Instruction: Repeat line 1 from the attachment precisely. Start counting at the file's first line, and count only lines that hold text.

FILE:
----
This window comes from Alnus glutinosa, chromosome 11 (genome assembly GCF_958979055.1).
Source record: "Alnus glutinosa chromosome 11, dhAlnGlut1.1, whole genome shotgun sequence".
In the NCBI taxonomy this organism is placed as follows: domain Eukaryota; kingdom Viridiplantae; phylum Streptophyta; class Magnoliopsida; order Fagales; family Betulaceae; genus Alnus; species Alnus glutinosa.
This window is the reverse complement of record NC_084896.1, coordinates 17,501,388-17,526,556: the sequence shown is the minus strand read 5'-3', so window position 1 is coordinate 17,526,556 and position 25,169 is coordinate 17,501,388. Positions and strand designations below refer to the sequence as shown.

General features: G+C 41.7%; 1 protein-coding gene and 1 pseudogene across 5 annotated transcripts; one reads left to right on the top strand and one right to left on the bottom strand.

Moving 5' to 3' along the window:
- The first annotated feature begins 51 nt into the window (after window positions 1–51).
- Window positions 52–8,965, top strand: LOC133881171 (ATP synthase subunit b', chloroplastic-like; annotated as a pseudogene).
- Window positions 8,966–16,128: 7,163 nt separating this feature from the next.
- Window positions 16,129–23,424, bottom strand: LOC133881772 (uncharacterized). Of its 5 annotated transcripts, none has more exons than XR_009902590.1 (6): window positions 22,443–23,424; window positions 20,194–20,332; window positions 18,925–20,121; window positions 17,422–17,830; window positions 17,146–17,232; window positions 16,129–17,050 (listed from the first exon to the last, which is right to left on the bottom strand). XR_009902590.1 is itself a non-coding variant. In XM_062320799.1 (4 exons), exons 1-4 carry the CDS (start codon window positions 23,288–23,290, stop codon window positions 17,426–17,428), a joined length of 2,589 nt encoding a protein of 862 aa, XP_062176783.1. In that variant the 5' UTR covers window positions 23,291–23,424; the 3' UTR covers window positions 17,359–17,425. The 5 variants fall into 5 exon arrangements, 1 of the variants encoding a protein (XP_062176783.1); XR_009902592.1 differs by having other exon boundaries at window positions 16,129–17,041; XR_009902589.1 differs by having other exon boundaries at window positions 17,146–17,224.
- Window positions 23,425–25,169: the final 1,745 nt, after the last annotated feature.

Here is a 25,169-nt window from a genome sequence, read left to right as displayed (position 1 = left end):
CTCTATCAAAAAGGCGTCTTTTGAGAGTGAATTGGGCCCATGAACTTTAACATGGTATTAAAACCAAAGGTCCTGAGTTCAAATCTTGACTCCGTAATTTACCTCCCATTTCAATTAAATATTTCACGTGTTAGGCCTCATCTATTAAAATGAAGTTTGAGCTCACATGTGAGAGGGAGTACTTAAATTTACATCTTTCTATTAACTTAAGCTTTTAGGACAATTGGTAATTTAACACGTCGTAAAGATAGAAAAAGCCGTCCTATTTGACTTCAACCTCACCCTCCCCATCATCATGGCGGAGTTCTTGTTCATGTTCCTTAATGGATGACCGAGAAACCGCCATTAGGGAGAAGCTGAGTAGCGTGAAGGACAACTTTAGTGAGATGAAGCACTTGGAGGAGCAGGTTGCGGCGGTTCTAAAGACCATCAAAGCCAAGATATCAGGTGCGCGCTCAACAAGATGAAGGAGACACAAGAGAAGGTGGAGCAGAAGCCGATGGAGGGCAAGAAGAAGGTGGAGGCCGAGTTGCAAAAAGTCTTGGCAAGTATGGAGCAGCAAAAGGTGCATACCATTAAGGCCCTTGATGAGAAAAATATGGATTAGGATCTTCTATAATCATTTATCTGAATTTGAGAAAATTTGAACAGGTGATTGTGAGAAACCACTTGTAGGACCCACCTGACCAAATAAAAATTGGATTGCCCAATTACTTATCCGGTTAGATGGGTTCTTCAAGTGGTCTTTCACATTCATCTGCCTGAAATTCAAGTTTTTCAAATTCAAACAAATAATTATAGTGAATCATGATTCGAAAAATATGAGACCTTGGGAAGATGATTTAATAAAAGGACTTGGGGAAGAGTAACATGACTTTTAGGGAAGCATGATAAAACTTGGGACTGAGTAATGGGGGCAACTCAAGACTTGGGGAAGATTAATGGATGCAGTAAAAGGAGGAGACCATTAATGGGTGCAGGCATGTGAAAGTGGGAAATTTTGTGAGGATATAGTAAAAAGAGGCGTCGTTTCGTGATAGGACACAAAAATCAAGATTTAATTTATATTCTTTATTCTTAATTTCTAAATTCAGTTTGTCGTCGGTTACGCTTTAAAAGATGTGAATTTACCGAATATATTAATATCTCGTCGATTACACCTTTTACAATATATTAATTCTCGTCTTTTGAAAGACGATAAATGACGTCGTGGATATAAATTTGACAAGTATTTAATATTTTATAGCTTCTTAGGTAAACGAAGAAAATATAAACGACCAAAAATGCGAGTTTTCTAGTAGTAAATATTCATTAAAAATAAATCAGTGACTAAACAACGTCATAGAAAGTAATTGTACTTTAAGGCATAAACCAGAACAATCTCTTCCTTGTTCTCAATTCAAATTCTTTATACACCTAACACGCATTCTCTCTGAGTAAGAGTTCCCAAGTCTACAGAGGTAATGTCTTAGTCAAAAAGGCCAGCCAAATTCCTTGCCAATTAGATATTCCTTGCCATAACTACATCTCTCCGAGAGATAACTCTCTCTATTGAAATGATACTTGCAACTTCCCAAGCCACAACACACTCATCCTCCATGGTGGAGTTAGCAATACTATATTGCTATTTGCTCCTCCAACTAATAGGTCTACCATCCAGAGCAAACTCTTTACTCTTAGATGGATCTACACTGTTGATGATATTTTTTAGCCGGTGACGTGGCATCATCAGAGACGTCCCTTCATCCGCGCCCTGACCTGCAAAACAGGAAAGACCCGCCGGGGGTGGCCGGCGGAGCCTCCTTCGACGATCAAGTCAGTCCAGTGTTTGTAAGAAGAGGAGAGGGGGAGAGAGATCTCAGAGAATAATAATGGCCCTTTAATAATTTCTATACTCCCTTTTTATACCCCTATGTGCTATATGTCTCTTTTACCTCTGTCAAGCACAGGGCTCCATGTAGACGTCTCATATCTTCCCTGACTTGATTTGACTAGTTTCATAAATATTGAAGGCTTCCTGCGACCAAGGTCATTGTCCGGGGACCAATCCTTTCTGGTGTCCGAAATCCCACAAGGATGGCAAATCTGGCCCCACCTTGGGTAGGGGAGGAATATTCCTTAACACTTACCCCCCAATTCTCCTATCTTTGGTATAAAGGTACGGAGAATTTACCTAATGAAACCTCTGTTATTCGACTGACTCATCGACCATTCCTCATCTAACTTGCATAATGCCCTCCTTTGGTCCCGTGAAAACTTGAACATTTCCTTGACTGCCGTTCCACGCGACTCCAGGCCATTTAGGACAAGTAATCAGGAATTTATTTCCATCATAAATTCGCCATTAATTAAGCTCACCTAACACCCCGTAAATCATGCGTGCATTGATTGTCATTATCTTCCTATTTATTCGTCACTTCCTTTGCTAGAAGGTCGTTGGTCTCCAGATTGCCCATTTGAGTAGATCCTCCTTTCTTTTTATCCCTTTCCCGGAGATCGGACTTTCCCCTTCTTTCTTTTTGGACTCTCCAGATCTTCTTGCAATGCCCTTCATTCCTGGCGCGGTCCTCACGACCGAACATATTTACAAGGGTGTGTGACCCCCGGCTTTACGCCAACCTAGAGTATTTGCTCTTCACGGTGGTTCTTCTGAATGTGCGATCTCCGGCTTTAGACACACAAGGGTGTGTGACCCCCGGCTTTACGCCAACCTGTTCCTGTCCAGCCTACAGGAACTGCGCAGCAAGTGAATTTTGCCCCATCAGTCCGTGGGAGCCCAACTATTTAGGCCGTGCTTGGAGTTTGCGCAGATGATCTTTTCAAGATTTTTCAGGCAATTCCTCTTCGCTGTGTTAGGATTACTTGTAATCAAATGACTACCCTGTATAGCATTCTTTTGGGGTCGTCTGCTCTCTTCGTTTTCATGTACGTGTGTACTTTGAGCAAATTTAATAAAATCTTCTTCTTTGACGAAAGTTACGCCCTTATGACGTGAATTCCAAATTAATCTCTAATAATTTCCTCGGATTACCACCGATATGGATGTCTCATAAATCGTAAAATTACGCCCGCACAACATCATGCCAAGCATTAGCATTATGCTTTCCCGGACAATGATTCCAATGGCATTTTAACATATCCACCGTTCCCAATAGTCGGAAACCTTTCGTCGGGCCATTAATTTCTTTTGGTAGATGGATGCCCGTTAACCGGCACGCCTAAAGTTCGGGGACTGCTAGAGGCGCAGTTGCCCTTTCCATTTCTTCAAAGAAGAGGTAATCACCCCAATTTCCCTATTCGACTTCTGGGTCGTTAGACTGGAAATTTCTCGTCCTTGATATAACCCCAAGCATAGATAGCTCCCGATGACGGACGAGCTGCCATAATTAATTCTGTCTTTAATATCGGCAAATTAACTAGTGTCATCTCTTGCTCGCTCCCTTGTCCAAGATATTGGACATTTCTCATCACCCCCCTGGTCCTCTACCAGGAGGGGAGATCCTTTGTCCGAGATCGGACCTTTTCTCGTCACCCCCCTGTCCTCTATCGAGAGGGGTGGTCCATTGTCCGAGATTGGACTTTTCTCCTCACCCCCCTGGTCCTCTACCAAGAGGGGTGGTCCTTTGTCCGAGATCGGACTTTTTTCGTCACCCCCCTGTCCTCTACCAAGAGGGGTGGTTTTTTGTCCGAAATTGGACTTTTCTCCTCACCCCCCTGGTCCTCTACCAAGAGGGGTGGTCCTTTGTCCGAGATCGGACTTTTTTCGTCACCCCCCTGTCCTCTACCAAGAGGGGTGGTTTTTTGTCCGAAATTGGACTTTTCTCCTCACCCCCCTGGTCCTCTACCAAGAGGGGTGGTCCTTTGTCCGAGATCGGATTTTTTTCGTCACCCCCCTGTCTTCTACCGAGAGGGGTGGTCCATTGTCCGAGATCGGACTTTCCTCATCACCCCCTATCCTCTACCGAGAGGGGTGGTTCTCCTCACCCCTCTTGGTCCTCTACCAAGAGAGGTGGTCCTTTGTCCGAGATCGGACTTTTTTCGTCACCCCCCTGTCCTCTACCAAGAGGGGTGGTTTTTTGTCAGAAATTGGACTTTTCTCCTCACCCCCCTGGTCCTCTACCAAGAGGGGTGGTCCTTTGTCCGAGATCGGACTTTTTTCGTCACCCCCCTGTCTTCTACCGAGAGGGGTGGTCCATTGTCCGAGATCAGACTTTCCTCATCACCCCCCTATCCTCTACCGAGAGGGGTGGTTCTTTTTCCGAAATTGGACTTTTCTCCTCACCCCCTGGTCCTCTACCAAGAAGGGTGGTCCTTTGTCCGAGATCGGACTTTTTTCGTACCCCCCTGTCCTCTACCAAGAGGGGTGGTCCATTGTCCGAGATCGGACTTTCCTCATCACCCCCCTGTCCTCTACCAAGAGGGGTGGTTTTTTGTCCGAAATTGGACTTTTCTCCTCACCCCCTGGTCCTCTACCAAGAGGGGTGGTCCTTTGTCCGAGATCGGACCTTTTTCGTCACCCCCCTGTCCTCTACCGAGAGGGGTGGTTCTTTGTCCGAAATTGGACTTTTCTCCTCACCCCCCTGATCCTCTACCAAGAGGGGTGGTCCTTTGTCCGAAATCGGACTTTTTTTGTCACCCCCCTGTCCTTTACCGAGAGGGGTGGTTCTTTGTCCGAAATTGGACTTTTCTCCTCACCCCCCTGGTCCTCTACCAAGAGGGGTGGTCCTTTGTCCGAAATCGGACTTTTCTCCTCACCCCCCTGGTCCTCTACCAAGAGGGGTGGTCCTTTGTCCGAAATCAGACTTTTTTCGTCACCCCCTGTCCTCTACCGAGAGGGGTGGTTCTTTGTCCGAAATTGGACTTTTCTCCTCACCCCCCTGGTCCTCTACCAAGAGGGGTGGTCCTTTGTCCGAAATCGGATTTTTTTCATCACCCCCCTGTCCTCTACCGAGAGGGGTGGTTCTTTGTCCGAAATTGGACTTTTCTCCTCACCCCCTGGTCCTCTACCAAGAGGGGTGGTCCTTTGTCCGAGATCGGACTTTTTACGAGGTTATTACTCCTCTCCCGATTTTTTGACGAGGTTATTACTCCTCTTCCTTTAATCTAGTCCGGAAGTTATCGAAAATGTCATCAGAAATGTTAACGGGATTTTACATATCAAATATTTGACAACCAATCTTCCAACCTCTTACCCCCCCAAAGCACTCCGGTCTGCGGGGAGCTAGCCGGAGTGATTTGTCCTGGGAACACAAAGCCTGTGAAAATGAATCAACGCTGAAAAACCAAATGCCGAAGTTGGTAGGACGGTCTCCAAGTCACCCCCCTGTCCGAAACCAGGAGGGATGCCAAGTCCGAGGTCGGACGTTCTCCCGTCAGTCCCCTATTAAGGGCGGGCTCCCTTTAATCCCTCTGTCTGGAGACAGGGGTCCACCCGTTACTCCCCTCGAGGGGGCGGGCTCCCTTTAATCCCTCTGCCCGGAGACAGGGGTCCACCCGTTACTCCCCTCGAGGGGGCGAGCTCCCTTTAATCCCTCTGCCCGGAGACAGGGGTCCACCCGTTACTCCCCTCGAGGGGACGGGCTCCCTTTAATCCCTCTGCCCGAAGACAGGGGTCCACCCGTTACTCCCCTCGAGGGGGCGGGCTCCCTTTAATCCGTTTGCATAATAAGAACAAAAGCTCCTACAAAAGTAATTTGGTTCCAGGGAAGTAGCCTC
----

This window comes from Alnus glutinosa, chromosome 11 (genome assembly GCF_958979055.1).